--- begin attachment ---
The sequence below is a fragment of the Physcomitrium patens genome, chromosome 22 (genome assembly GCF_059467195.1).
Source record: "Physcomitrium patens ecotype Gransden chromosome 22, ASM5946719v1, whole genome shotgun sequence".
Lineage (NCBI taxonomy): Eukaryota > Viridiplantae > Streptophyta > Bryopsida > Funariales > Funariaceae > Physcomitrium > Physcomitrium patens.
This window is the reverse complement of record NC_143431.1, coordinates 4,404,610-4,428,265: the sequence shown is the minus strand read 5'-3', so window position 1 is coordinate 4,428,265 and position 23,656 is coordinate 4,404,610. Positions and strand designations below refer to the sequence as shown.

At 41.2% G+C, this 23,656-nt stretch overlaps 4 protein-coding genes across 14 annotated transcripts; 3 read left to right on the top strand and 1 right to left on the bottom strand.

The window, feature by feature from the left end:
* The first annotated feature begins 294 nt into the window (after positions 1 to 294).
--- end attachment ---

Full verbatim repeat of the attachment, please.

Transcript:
The sequence below is a fragment of the Physcomitrium patens genome, chromosome 22 (genome assembly GCF_059467195.1).
Source record: "Physcomitrium patens ecotype Gransden chromosome 22, ASM5946719v1, whole genome shotgun sequence".
Lineage (NCBI taxonomy): Eukaryota > Viridiplantae > Streptophyta > Bryopsida > Funariales > Funariaceae > Physcomitrium > Physcomitrium patens.
This window is the reverse complement of record NC_143431.1, coordinates 4,404,610-4,428,265: the sequence shown is the minus strand read 5'-3', so window position 1 is coordinate 4,428,265 and position 23,656 is coordinate 4,404,610. Positions and strand designations below refer to the sequence as shown.

At 41.2% G+C, this 23,656-nt stretch overlaps 4 protein-coding genes across 14 annotated transcripts; 3 read left to right on the top strand and 1 right to left on the bottom strand.

The window, feature by feature from the left end:
* The first annotated feature begins 294 nt into the window (after positions 1 to 294).